William Francis Giauque

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William Francis Giauque (born May 12, 1895 in Niagara Falls , Canada , † March 28, 1982 in Berkeley ) was a Canadian - American chemist , Nobel Prize winner (1949) and made fundamental contributions to thermodynamics .


Giauque first attended an elementary school in Michigan . In 1908, after the death of his father, his mother and his two siblings moved back to Niagara Falls in Canada, where he attended secondary school at the Niagara Falls Collegiate Institute until he graduated from high school. Due to the tight financial situation in the family, he was unable to start the electrical engineering degree he was aiming for and instead worked in various power plants in order to gain experience in the field of electrical engineering in advance . Giauque applied for a job there in response to a job advertisement from the Hooker Electro-Chemical Company , a chlor-alkali electrolysis plant . Convenient for him, as the factory premises were also in Niagara Falls , but in New York State . Working in the company's laboratory aroused his interest in chemical processes and the problems associated with them, so he decided to study chemistry instead of engineering.

After two years with the Company Hooker took Giauque on the College of Chemistry at the University of California, Berkeley to study chemistry, which he with the highest distinction than 1920 B. S. , graduated to 1921 to a fellow named of the year and from 1921 until 1922 was recognized with a James M. Goewey Fellowship , which was associated with a scholarship. He received his doctorate in 1922 with a thesis on the validity of Gilbert N. Lewis and George Ernest Gibson's published thesis on the validity of the third law of thermodynamics : The third law of thermodynamics; evidence from the specific heats of glycerol that the entropy of a glass exceeds that of a crystal at the absolute zero for a doctorate in chemistry, whereby he was able to win Gibson as his doctoral supervisor .

Live and act

Lewis recognized Giauque's genius early on and in 1922 offered him the position of his assistant. In 1934 he was appointed professor. During this time he achieved his most important achievement in the field of the method of adiabatic change of state for the demagnetization of materials and substances with which he could reach temperatures close to zero and for which he received the Nobel Prize in 1949 .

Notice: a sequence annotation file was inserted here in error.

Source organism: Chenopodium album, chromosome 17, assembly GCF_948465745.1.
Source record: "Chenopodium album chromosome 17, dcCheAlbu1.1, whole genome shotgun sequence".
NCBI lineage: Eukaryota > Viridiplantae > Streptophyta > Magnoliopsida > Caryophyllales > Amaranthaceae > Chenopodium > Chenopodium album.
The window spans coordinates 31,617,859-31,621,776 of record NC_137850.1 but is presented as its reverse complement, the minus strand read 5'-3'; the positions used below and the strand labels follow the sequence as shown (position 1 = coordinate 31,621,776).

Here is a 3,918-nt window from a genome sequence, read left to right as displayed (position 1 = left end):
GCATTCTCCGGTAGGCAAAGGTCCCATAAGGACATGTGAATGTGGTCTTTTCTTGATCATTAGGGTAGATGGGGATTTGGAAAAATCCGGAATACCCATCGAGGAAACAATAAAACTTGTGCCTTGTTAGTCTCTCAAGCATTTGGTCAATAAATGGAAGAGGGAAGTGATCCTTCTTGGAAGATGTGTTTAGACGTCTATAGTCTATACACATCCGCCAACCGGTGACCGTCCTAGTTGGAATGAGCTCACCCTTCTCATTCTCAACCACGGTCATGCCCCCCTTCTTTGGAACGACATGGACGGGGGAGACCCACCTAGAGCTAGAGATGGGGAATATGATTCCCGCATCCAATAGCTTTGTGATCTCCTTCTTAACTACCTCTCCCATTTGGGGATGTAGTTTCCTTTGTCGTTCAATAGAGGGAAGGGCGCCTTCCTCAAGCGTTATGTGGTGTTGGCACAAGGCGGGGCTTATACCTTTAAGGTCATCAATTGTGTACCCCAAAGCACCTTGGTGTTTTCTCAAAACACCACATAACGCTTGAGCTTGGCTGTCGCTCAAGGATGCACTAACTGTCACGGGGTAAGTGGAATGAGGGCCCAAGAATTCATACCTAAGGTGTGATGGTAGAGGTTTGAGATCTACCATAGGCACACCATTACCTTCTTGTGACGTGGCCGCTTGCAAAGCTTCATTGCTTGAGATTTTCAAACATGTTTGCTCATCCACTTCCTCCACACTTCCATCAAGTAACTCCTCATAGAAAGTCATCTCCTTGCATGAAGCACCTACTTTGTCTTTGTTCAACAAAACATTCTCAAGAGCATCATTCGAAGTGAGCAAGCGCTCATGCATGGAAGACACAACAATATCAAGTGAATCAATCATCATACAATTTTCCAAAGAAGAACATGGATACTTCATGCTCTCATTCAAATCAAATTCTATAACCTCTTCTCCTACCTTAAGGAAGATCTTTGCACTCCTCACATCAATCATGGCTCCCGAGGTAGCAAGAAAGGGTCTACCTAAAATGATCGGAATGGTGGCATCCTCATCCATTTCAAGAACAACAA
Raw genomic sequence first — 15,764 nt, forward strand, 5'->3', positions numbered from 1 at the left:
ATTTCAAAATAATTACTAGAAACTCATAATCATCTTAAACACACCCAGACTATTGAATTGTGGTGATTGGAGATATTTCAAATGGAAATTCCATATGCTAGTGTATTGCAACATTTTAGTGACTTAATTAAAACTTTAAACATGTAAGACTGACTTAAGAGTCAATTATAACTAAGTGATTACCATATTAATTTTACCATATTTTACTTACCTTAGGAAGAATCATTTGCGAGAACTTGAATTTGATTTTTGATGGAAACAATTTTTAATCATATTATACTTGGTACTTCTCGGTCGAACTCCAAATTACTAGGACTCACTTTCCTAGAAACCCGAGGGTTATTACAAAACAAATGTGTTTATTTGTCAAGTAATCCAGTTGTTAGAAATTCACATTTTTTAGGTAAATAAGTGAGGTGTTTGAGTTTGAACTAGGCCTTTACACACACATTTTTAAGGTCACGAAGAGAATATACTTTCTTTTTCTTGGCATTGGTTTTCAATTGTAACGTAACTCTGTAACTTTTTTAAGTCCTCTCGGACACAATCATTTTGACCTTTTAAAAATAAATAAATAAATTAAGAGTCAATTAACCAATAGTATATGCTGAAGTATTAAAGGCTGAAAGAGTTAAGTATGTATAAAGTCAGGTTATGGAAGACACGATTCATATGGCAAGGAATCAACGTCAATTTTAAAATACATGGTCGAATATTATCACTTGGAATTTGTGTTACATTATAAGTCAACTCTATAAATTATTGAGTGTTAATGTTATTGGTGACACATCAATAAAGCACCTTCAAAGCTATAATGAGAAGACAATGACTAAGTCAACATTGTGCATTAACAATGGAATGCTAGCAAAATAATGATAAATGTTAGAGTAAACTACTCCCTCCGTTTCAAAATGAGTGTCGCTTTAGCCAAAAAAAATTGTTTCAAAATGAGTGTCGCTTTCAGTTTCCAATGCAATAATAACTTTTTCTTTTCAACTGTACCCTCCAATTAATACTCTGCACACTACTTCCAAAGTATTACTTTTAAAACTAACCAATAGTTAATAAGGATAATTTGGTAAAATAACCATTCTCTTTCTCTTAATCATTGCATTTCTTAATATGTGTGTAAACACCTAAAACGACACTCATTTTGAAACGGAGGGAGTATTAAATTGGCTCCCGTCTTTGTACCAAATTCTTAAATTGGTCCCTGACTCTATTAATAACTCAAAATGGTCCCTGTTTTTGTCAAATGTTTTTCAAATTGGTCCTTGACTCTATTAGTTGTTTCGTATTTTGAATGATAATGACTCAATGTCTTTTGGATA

Another important discovery by Giauque was the fact that the oxygen isotopes 17 and 18, which had previously been considered a pure element and based on their atomic mass of 16.00000 as the standard element , did not correspond to the facts. At his suggestion, the International Commission of Atomic Weight changed the defined atomic mass 12.0000 of the oxygen isotope 12 as a new standard in 1961 .

Since 1936 a member of the National Academy of Sciences , Giauque taught at the University of California until he retired in 1982.


In 1932 Giauque married Muriel Francis Ashley with whom he had two sons, Robert David and William Francis .


Web links

Individual evidence

  1. Google Books, pp. 26-26 (English)
  2. George Ernest Gibson, Chemistry: Berkeley. Calisphere; University of California, accessed February 24, 2020 .
  3. ^ Biographical data, publications and academic family tree of William Francis Giauque at academictree.org, accessed on February 7, 2018.
  4. ^ William F. Giauque; Facts. The Nobel Prize organization, December 12, 1949, accessed February 25, 2020 .
  5. ^ William F. Giauque. American Institute of Physiks, accessed February 27, 2020 .
  6. ^ Jutta Berger: Giauque, William Francis , Lexicon of important natural scientists, 2007, Volume 2; Elsevier GmbH, Munich; P. 100; ISBN 3-8274-1883-6
  7. ^ Award of the Chandler Medal to Professor Giauque. Science Magazine, accessed February 27, 2020 .
  8. Google Books, p.127 (English)
  9. The froid pour le développement durable. Institut International du Froid, accessed on February 27, 2020 (French).